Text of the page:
GEORGETOWN — Parties in a disciplinary case against the prosecutor who pursued Michael Morton’s since-overturned murder conviction will have to wait another week for a decision on whether they will go to trial.
The State Bar of Texas filed a grievance against former Williamson County District Attorney Ken Anderson last year alleging that Anderson violated state ethics rules by withholding evidence and making false statements to the court during Morton’s 1987 trial. During a hearing on Friday afternoon, both sides presented their arguments and requested a summary judgment that would keep the case from going to trial.
Eric Nichols, Anderson’s lawyer, argued that the State Bar’s claims, filed more than 24 years after the original trial, were invalid because of the statute of limitations.
“The statute of limitation serves a purpose,” Nichols said. “One of the purposes is to ensure that we are trying cases at a time when everyone — no matter what your slant on things, no matter what your opinion is on things — when everyone has access to the evidence that is needed to try the case in fairness.”
Nichols also argued that claims that Anderson concealed key pieces of evidence should be thrown out because the evidence has been held by public entities since 1989.
Anderson fell under scrutiny after Morton’s lawyers discovered evidence they allege he deliberately withheld in the case. The evidence includes a phone call transcript in which Morton’s mother-in-law recounted to police a conversation with her grandson who said he saw a monster — not his father — beat his mother to death. Morton was not home at the time of the beating, and neighbors reported seeing a man in a green van parked in front of the Morton home several times before the crime.
After a 10-month investigation, the State Bar filed a grievance against Anderson. Anderson, now a state district judge, has denied allegations of professional misconduct.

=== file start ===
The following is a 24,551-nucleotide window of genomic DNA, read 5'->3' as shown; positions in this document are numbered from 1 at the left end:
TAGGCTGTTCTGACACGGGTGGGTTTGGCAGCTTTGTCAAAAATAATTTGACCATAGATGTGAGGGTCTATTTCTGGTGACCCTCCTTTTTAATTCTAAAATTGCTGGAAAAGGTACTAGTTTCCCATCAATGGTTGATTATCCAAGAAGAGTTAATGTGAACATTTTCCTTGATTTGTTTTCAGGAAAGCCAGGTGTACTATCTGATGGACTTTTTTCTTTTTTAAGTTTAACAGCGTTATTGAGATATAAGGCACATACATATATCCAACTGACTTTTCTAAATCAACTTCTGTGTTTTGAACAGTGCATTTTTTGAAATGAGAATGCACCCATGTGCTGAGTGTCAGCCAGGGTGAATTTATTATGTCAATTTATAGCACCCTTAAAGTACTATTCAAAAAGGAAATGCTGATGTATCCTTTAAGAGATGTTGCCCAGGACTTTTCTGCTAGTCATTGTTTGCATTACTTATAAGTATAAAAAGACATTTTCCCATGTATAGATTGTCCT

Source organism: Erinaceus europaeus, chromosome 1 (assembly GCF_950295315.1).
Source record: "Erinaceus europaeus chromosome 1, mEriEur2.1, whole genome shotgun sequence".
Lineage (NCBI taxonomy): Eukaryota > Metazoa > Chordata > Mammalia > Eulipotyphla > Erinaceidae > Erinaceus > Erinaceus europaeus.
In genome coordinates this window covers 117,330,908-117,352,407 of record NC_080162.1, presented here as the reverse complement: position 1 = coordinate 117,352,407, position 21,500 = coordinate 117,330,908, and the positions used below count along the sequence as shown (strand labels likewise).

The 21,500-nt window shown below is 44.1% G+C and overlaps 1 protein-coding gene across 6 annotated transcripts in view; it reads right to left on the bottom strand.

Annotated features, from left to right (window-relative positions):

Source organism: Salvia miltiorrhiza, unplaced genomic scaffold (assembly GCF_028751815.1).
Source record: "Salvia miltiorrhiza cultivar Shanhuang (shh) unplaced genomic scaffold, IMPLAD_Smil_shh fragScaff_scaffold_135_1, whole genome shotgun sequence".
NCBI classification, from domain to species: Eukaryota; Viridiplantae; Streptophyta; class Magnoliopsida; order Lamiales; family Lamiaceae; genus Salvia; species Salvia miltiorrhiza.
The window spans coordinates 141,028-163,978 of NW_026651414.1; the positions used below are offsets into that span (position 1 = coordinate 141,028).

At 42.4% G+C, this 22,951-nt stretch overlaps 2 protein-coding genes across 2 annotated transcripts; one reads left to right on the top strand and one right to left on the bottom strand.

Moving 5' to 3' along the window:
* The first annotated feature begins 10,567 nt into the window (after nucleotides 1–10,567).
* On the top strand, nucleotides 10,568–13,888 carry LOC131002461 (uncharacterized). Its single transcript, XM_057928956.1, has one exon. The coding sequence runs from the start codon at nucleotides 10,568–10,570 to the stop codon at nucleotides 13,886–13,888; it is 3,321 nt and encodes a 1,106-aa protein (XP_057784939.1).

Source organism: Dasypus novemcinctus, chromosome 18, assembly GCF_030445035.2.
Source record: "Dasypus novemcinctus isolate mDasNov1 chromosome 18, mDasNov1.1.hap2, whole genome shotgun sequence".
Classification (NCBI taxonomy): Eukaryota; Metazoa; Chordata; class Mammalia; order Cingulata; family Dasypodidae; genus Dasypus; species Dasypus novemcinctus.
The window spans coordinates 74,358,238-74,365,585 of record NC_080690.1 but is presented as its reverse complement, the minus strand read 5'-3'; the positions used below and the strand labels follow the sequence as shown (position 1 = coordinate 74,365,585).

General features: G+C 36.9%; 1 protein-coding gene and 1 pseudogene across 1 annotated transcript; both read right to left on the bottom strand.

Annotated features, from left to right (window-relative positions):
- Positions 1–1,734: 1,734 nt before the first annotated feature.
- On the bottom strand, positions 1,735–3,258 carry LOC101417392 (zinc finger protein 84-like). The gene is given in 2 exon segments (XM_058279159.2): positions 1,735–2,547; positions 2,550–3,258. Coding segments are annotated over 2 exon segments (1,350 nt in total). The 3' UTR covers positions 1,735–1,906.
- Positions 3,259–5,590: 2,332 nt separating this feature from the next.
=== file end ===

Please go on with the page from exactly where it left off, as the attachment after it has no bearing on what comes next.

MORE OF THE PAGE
The State Bar’s attorney, Laura Bayouth Popps, argued that Anderson’s files on the Morton investigation were not public record and could not have been obtained by a public information request within the timeframe of the statute of limitations.
“By virtue of being the lead prosecutor, Mr. Anderson had a constitutional and ethical duty to disclose this,” Popps said. “This does not take hiding the evidence in the attic or putting it in the trunk. All we have to show is that he had a duty to disclose and he didn’t.”
Popps also argued that the statute of limitations does not apply, alleging that Anderson's efforts to conceal the evidence were ongoing, not a one-time offense.
“We would have liked to try this. We also would have liked for Mr. Morton not to have spent 25 years in prison,” Popps said. “Because of the fraud and concealment that took place here, no one was able to try this case any sooner.”
Morton served almost 25 years after he was sentenced to life in prison for the August 1986 murder of his wife Christine Morton. He was released in 2011 after DNA testing on a bloody bandana found near the crime scene linked the death to another man, Mark Alan Norwood who was found guilty earlier this year.
District Judge Kelly G. Moore, the judge presiding over the Anderson case, said he will announce his decision in a week or 10 days. If Moore denies the requests for summary judgment, the case could proceed to a jury trial by as early as Sept. 30.
If Anderson, who was appointed to the bench by Gov. Rick Perry in 2002, is found to have engaged in prosecutorial misconduct, he could be disbarred.